By Cameron Modisane, 26 December 2013
Homophobia in Africa has reached “dangerous levels” with more countries passing laws criminalising same-sex relations. Homosexuality is illegal in 38 countries on the African continent, with South Africa being the only country that recognises gay rights and allows same-sex marriage.
The Economic Freedom Fighters (EFF), under the leadership of Julius Malema, has highlighted in its complementary pillars the “Gender and Sexuality Question” in its founding manifesto which was adopted on 26-27 July 2013, “What is to be done?” conference which was held in Soweto, South Africa.
The EFF is against the oppression of anyone based on their gender, gender expression, or sexual orientation, meaning that we are against patriarchy, sexism, and homophobia in all of its manifestations. We are also against tribalism and religious and cultural intolerance. We oppose any cultural or religious practices that promote the oppression of anyone, especially groups that have been historically oppressed by such practices.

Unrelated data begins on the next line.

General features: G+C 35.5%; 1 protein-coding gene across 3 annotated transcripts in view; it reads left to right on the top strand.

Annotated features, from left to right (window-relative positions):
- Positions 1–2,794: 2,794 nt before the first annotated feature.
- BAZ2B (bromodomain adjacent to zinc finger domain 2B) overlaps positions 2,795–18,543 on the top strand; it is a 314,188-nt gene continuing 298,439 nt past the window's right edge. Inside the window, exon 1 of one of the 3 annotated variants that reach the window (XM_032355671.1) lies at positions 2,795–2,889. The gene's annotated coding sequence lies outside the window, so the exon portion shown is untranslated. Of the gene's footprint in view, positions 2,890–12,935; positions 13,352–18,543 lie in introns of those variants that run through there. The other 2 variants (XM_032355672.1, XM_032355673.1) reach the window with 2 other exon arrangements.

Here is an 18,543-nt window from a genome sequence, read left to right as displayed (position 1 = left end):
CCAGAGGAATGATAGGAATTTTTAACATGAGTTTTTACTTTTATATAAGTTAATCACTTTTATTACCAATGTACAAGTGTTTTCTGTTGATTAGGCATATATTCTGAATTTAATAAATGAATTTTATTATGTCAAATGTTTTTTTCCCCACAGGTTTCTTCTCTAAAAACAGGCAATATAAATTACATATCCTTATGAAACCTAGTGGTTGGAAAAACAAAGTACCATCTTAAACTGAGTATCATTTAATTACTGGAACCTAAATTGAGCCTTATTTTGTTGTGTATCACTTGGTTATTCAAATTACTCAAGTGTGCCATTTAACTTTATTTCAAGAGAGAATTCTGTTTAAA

The Ugandan Parliament has passed a bill which entrenches discrimination and hatred against lesbian, gay, bisexual transgender and intersex people. The EFF unequivocally condemns the passing of the Anti-Homosexuality Bill by the Ugandan Parliament. The draconian Anti-Homosexuality Bill was tabled and passed within minutes by Parliament on 20 December 2013. It was first introduced into Parliament in 2009.The Ugandan Penal Code already prohibits ‘carnal knowledge against the order of nature’, which is punishable with life imprisonment. However, the Anti-Homosexuality Bill goes much further by including a range of different people who could be targeted for arrest for “aggravated homosexuality” – an offence that now carries a punishment of life imprisonment, replacing a maximum of sentence of the death penalty in a previous draft of the Bill. Those who could be charged with “aggravated homosexuality” include “serial offenders” and anyone who is HIV positive and found to have had sexual relations with a person of the same sex – even when such conduct is consensual and protected. Other disturbing provisions of the draft bill include criminalising the “promotion” of homosexuality, compelling HIV testing in some circumstances, and imposing life sentences for entering into a same-sex marriage.